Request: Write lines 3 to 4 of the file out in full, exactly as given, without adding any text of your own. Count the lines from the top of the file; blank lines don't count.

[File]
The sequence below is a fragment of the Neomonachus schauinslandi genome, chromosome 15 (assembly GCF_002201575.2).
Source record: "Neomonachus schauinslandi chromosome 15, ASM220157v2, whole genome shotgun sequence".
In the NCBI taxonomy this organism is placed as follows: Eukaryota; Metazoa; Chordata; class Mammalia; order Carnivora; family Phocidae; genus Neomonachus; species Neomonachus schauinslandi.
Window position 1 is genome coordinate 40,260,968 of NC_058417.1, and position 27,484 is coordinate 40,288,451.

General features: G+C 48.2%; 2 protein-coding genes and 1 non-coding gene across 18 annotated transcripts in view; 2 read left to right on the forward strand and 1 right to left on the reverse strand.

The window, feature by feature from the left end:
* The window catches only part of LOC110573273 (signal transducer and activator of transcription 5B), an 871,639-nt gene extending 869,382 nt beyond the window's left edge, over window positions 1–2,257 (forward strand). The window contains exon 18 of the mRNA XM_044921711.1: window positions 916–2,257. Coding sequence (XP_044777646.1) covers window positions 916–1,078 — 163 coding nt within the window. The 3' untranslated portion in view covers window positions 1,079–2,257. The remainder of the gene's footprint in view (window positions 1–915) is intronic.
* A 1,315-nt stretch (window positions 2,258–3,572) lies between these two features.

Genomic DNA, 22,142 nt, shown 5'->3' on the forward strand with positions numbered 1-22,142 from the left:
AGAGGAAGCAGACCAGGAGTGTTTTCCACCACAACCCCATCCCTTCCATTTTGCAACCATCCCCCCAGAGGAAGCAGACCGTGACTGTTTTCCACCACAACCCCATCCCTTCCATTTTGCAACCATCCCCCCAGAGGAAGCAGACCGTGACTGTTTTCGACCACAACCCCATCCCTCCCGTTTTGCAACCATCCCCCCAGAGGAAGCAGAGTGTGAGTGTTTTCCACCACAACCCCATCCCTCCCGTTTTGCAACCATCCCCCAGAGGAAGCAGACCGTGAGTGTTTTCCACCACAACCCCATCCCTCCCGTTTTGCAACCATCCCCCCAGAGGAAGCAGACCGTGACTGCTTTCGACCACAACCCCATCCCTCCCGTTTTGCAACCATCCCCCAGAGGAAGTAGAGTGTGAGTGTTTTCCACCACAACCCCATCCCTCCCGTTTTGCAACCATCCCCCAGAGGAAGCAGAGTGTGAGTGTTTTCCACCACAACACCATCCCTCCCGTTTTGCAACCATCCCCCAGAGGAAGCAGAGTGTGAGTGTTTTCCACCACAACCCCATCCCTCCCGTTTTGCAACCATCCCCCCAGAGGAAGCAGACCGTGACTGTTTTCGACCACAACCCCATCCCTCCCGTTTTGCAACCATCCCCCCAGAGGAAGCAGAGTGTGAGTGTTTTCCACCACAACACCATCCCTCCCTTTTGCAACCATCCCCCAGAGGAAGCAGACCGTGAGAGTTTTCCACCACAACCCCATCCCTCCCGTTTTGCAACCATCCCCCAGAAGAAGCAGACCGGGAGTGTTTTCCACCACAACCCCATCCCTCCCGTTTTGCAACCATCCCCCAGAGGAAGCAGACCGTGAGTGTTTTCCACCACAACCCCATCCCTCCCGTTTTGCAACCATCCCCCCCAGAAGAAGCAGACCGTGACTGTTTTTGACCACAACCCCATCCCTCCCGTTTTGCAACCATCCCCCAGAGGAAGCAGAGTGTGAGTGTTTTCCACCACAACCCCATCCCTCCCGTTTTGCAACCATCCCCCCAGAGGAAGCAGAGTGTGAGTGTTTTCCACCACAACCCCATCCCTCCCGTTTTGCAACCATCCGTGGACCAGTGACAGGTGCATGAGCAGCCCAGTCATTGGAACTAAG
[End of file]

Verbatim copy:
In the NCBI taxonomy this organism is placed as follows: Eukaryota; Metazoa; Chordata; class Mammalia; order Carnivora; family Phocidae; genus Neomonachus; species Neomonachus schauinslandi.
Window position 1 is genome coordinate 40,260,968 of NC_058417.1, and position 27,484 is coordinate 40,288,451.